Charlie gropes around in the dark, his hands feeling the edge of the bed frame as he seeks his walking stick; no he is not old or arthritic, his 26th birthday was barely a month ago. Charlie is blind, but he was not born that way. A fake anti-malarial drug destroyed the nerves that controlled sight when he was but a bumbling 14 year old teenager. His eyes are open and useless, thanks to a marketer of counterfeited drugs. Fake pills and pharmaceuticals are a massive problem in the developing world. The World Health Organisation estimates that they account for 40% of all medicines on sale, and kill up to 2,000 people daily worldwide, though other studies suggest the figure is even higher. Charlie is lucky to have escaped with his life.
Bright Simons is on a crusade to ensure that this damning trend is halted in Africa. How, you ask? Simons had the brilliant but simple idea to put a code on all drug packaging, enabling consumers to check if it was authentic or not with a simple text message while providing pharmaceutical companies with previously inaccessible market intelligence.
This idea was birthed and became the mPedigree Network that now works with 20 telecoms companies including MTN, Glo, tiGO, Airtel and Orange. NAFDAC [Nigeria] and HP are some of its partners. Its system has appeared on 6.5million packs of medicine and has been adopted as the national standard in three different countries. They partner the principal telecom operators in Africa, the leading pharmaceutical industry associations on the continent and Fortune 500 technology powerhouses to empower African patients and consumers to protect themselves from the fatal effects of pharmaceutical counterfeiting, which kills nearly a million people a year, and maim countless more like Charlie. It has most remarkably been taken beyond Africa, and has become a model for the industry in India and is being extended across South Asia. mPedigree is, and continues to be an amazing success, as legitimate pharmaceutical companies recover more than $200 million that is lost daily to counterfeiters.
Who is Bright Simons?
He is a Ghanaian who gave up an academic career to work in technology because he wanted to do something ‘practical’. Simons is an astrophysicist who turned down a scholarship to Durham University and an EU scholarship to read Migration Studies because he felt they were not “practical enough”. He desperately wanted to change things for good, and realised that he couldn’t create the impact he wanted to while in the UK. He returned to Ghana, and decided to build his own enterprise-something that would make a lot of impact with minimal resources, and voila! Technology came to his aid. According to him, Mobile Telecom Companies have invested a huge amount of money in Africa. “All you need is a good idea to convince them to give you access to this infrastructure.” Simons is all about innovations that will have an impact on human lives.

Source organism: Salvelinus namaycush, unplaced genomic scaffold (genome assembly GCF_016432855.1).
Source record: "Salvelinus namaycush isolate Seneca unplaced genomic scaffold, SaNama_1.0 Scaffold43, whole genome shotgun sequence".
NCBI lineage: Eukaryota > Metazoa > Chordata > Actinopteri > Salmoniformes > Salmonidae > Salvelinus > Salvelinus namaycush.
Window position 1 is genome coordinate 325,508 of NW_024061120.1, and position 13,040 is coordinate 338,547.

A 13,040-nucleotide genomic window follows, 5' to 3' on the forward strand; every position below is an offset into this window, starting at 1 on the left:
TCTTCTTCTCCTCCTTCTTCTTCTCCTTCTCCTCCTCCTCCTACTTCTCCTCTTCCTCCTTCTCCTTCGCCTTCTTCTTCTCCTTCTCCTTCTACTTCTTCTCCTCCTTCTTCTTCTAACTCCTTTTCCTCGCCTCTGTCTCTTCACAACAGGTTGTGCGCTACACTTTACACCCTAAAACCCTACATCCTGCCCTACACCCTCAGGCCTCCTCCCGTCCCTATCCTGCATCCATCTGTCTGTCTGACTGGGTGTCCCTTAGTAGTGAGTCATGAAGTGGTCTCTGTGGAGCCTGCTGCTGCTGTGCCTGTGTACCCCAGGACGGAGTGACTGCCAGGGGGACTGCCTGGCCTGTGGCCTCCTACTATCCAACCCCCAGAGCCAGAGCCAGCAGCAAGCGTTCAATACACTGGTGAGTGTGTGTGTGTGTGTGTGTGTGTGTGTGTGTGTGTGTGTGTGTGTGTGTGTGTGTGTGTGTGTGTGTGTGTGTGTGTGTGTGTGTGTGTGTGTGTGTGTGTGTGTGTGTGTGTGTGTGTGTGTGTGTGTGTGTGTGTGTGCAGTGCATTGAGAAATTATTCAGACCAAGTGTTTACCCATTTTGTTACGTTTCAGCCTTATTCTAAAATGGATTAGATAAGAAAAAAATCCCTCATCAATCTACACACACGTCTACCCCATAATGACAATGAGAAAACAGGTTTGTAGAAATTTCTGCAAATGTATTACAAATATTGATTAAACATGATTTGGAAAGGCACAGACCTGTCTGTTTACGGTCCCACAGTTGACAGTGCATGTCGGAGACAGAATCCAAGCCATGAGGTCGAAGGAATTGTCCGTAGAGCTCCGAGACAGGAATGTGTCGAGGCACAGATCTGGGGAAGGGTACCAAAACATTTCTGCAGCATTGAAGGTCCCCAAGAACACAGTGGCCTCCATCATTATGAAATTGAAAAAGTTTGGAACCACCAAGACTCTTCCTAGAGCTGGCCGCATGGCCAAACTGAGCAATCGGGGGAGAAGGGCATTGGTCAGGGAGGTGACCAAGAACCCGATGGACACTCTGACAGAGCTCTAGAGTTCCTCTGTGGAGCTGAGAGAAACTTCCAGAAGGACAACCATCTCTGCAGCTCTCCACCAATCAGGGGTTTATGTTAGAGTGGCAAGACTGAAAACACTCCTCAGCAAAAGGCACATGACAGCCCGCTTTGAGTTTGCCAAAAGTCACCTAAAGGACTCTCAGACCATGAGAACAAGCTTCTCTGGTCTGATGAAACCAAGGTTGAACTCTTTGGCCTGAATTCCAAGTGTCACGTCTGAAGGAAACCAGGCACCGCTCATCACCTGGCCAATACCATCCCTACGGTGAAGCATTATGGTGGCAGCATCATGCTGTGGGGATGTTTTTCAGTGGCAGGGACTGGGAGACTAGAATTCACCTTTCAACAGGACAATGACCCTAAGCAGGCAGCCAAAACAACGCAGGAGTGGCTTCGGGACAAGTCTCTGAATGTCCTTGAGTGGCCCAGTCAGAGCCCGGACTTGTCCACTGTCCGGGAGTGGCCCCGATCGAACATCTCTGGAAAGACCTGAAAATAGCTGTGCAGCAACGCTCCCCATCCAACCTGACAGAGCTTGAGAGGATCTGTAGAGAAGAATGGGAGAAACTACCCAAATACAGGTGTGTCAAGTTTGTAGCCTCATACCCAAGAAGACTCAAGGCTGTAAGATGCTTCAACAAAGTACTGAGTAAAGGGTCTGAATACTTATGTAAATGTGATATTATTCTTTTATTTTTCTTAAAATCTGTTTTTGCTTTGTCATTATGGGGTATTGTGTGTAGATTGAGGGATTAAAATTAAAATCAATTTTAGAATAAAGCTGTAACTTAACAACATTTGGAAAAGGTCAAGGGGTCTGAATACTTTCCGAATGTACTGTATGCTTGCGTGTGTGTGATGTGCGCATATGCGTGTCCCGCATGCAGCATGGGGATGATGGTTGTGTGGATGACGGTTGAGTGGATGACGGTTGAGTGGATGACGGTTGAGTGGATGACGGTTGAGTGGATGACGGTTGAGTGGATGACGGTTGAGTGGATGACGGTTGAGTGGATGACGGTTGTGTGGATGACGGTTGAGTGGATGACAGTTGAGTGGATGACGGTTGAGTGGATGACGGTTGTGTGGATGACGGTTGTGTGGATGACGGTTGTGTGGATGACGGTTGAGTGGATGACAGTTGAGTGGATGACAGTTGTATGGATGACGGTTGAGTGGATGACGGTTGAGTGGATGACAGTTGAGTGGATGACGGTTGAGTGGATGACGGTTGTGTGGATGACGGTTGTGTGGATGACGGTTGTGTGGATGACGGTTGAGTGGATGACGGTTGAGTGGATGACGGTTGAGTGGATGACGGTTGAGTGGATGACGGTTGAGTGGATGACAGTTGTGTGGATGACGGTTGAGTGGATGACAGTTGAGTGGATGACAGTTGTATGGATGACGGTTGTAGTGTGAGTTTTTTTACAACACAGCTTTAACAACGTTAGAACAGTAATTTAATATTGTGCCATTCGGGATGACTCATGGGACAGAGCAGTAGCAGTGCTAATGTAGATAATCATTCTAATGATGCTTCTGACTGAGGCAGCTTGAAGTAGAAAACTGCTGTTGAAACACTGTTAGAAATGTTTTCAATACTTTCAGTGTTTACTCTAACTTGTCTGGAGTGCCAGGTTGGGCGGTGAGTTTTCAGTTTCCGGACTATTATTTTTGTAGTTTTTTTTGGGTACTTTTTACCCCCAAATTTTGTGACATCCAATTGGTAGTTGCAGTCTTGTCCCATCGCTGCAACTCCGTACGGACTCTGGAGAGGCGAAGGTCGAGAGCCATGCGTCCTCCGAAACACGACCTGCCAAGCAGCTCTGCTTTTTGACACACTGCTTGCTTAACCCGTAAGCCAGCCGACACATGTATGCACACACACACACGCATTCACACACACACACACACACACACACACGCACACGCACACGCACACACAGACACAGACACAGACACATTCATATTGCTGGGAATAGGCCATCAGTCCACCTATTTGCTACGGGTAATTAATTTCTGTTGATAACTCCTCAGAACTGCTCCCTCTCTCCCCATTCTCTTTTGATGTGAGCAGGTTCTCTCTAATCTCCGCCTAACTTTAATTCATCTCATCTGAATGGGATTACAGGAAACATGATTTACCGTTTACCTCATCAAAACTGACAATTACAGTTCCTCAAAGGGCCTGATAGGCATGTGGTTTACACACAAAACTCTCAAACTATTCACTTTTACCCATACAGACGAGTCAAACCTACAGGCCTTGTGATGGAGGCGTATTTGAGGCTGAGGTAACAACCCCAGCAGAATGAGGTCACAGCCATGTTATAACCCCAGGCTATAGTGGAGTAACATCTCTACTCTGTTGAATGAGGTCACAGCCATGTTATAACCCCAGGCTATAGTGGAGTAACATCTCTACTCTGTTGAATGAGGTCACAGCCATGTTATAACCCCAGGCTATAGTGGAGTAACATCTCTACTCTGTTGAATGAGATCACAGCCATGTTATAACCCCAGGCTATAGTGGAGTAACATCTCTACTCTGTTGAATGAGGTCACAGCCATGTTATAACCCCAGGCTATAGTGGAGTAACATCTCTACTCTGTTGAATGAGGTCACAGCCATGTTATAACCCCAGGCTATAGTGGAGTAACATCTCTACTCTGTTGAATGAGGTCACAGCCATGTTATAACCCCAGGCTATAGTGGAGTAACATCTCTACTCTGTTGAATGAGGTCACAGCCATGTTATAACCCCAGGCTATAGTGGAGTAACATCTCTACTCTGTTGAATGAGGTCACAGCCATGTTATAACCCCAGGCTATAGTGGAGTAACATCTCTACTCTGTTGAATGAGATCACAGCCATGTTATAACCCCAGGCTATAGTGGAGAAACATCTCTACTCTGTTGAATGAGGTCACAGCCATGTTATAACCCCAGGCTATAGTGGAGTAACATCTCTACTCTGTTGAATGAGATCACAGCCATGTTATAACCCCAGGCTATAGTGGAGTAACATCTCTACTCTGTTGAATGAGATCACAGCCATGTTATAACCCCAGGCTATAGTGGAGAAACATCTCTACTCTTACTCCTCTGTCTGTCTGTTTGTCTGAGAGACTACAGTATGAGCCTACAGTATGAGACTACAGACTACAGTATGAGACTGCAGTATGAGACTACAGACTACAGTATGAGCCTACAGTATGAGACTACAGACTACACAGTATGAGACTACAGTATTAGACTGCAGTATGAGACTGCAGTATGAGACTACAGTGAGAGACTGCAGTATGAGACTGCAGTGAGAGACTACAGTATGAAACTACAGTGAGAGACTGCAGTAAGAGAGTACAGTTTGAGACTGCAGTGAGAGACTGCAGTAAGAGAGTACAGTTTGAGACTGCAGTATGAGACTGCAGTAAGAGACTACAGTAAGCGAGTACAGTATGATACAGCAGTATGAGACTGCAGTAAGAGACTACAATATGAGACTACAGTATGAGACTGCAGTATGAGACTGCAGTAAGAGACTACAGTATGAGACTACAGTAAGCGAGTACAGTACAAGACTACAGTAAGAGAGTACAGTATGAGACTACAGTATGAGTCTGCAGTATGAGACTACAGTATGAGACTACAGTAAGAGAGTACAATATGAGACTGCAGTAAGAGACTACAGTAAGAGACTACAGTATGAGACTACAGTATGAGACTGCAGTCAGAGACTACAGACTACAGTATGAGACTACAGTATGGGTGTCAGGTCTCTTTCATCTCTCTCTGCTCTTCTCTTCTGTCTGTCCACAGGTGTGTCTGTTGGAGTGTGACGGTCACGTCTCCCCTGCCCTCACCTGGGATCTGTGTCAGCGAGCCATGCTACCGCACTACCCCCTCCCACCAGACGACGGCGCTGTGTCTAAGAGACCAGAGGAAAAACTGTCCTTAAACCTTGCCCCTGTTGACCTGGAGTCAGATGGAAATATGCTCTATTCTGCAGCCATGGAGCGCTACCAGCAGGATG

Simons is the Director of Development Research at IMANI [a globally recognised think-tank in Accra, Ghana], where he contributes to activities that challenge received wisdom about Africa’s development challenges. He is a member of the World Economic Forum’s Global Agenda Councils and Technology Pioneers Community. He is also an Ashoka Fellow, TED Fellow, Tech Museum Laureate and a Brain Trust member of the Evian Group at IMD, widely considered Europe’s foremost business school. His work has led to speaking engagements around the world and consequently to numerous citations in the International Press, ranging from the Economist, New York Times, Emerging Markets, the Financial Times, BusinessWeek, Asian Times, and the BBC, where he is a regular commentator for the World Service.
In 2010, he was conferred with an Archbishop Desmond Tutu Award by the African Leadership Institute. He is the recipient of other numerous awards, ranging from Marie Curie and Commonwealth Vision Grants to a PPARC Scholarship in Gamma Ray Astronomy.
At an interview published on New Africa, Simons states unequivocally; “It hasn’t been easy going. The old stereotypes about Africa “absolutely” still exist. When it came to approaching multinationals, I encountered stiff resistance to the idea that innovation could come from Africa rather than go to it, added to which there is almost no institutional funding for innovation in Africa. There’s no bank money, no aid money.”
But he did it still didn’t he? I have personally benefited from Simons innovation which was on a card of Amplicox capsules I bought 2-3 weeks back. I sent the code which was hidden behind a silver panel and got an OK reply. Amazing stuff!
Visible Impact with Invisible Resources…no excuses allowed.